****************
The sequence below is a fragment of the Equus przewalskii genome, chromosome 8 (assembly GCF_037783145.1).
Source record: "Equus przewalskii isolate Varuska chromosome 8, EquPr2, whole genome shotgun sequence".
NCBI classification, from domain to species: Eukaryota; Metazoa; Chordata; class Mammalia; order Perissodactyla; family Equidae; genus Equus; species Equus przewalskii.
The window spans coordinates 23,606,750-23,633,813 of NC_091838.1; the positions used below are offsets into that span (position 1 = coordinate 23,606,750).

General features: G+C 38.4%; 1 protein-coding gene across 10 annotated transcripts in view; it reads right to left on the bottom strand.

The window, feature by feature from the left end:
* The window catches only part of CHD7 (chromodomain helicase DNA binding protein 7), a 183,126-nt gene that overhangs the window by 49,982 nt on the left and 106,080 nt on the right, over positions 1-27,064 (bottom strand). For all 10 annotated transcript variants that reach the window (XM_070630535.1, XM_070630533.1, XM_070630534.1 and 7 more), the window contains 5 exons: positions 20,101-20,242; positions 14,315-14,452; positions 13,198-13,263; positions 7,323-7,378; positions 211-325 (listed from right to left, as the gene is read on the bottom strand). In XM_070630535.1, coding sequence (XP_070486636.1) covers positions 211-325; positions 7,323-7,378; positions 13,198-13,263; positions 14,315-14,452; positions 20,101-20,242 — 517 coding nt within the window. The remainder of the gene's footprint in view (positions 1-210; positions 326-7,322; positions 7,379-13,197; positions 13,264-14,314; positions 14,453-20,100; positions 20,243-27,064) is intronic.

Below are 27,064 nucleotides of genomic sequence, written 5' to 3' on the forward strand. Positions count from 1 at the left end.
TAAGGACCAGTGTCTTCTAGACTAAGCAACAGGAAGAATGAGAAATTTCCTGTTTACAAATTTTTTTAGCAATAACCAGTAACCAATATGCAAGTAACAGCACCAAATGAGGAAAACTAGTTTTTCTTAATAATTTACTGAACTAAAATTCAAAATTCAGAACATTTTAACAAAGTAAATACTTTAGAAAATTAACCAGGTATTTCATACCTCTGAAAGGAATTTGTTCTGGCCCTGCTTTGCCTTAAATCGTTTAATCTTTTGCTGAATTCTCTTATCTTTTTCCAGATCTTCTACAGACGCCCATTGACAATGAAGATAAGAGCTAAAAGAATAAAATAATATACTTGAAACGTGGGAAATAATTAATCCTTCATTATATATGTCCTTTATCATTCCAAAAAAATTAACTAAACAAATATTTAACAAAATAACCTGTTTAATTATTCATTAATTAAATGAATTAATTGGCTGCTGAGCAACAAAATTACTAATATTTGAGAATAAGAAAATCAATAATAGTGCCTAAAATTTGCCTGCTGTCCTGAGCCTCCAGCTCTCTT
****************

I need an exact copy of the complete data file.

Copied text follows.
The sequence below is a fragment of the Equus przewalskii genome, chromosome 8 (assembly GCF_037783145.1).
Source record: "Equus przewalskii isolate Varuska chromosome 8, EquPr2, whole genome shotgun sequence".
NCBI classification, from domain to species: Eukaryota; Metazoa; Chordata; class Mammalia; order Perissodactyla; family Equidae; genus Equus; species Equus przewalskii.
The window spans coordinates 23,606,750-23,633,813 of NC_091838.1; the positions used below are offsets into that span (position 1 = coordinate 23,606,750).

General features: G+C 38.4%; 1 protein-coding gene across 10 annotated transcripts in view; it reads right to left on the bottom strand.

The window, feature by feature from the left end:
* The window catches only part of CHD7 (chromodomain helicase DNA binding protein 7), a 183,126-nt gene that overhangs the window by 49,982 nt on the left and 106,080 nt on the right, over positions 1-27,064 (bottom strand). For all 10 annotated transcript variants that reach the window (XM_070630535.1, XM_070630533.1, XM_070630534.1 and 7 more), the window contains 5 exons: positions 20,101-20,242; positions 14,315-14,452; positions 13,198-13,263; positions 7,323-7,378; positions 211-325 (listed from right to left, as the gene is read on the bottom strand). In XM_070630535.1, coding sequence (XP_070486636.1) covers positions 211-325; positions 7,323-7,378; positions 13,198-13,263; positions 14,315-14,452; positions 20,101-20,242 — 517 coding nt within the window. The remainder of the gene's footprint in view (positions 1-210; positions 326-7,322; positions 7,379-13,197; positions 13,264-14,314; positions 14,453-20,100; positions 20,243-27,064) is intronic.

Below are 27,064 nucleotides of genomic sequence, written 5' to 3' on the forward strand. Positions count from 1 at the left end.
TAAGGACCAGTGTCTTCTAGACTAAGCAACAGGAAGAATGAGAAATTTCCTGTTTACAAATTTTTTTAGCAATAACCAGTAACCAATATGCAAGTAACAGCACCAAATGAGGAAAACTAGTTTTTCTTAATAATTTACTGAACTAAAATTCAAAATTCAGAACATTTTAACAAAGTAAATACTTTAGAAAATTAACCAGGTATTTCATACCTCTGAAAGGAATTTGTTCTGGCCCTGCTTTGCCTTAAATCGTTTAATCTTTTGCTGAATTCTCTTATCTTTTTCCAGATCTTCTACAGACGCCCATTGACAATGAAGATAAGAGCTAAAAGAATAAAATAATATACTTGAAACGTGGGAAATAATTAATCCTTCATTATATATGTCCTTTATCATTCCAAAAAAATTAACTAAACAAATATTTAACAAAATAACCTGTTTAATTATTCATTAATTAAATGAATTAATTGGCTGCTGAGCAACAAAATTACTAATATTTGAGAATAAGAAAATCAATAATAGTGCCTAAAATTTGCCTGCTGTCCTGAGCCTCCAGCTCTCTT